Dr Roger S. McIntyre highlights 3 important considerations in the differential diagnosis of bipolar disorder and major depressive disorder: age at onset, episode recurrence, and delayed emergence of mania
Learn how to talk with patients who have major depressive disorder about antipsychotic treatment in a way that is clear and balanced and addresses patients’ potential concerns about taking antipsychotic medication
Learn how simplifying a bipolar disorder treatment regimen, with a single agent acting as the “foundation” and others added when needed, may both improve patient morale and be effective for symptom control
Editor in Chief, The Journal of Clinical Psychiatry, introduces the JCP and describes the virtue of being a “good citizen” in your submissions and correspondence and the importance of building relationships by becoming a peer reviewer and eventually an active Editorial Board member.
Editor of the ASCP Corner shares his thoughts, especially for early career psychiatrists, on writing and submitting your manuscript in such a way as to remove fear from the process and increase your chances of acceptance.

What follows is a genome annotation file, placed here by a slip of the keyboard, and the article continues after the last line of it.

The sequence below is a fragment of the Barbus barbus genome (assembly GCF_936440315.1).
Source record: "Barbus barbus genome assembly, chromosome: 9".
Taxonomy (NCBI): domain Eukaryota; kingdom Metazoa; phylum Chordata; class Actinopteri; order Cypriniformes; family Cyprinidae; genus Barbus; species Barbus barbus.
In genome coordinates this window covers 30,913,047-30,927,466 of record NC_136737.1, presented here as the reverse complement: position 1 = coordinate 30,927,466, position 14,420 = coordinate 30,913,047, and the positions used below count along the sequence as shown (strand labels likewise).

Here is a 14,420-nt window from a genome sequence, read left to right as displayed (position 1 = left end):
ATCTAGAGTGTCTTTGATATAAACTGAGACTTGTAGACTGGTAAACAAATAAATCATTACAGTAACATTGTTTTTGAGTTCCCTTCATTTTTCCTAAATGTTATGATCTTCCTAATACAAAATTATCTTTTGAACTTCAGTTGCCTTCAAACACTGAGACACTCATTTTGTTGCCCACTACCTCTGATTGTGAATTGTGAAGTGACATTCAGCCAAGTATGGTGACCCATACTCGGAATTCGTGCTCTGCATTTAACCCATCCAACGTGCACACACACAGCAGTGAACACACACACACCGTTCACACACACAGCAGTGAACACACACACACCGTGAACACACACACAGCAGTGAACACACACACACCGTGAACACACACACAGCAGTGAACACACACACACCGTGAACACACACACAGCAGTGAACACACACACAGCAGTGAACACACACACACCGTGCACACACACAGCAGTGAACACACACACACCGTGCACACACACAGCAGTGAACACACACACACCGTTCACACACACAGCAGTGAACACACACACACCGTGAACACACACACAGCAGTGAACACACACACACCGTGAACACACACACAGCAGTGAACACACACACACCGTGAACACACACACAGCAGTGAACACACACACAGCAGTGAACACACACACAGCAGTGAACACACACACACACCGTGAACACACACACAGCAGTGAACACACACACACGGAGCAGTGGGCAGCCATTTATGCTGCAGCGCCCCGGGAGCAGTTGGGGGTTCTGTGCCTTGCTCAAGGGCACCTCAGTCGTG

Baclofen, a French Exception, Seriously Harms Alcohol Use Disorder Patients Without Benefit
To the Editor: Dr Andrade’s analysis of the Bacloville trial in a recent Clinical and Practical Psychopharmacology column, in which he concluded that “individualized treatment with high-dose baclofen (30-300 mg/d) may be a useful second-line approach in heavy drinkers” and that “baclofen may be particularly useful in patients with liver disease,” deserves comment.1
First, Andrade failed to recall that the first pivotal trial of baclofen, ALPADIR (NCT01738282; 320 patients, as with Bacloville), was negative (see Braillon et al2).
Second, Dr Andrade should have warned readers that Bacloville’s results are most questionable, lacking robustness. Although he cited us,3 he overlooked the evidence we provided indicating that the Bacloville article4 was published without acknowledging major changes to the initial protocol, affecting the primary outcome. Coincidentally (although as skeptics, we do not believe in coincidence), the initial statistical team was changed when data were sold to the French pharmaceutical company applying for the marketing authorization in France. As Ronald H. Coase warned, “If you torture the data long enough, it will confess.”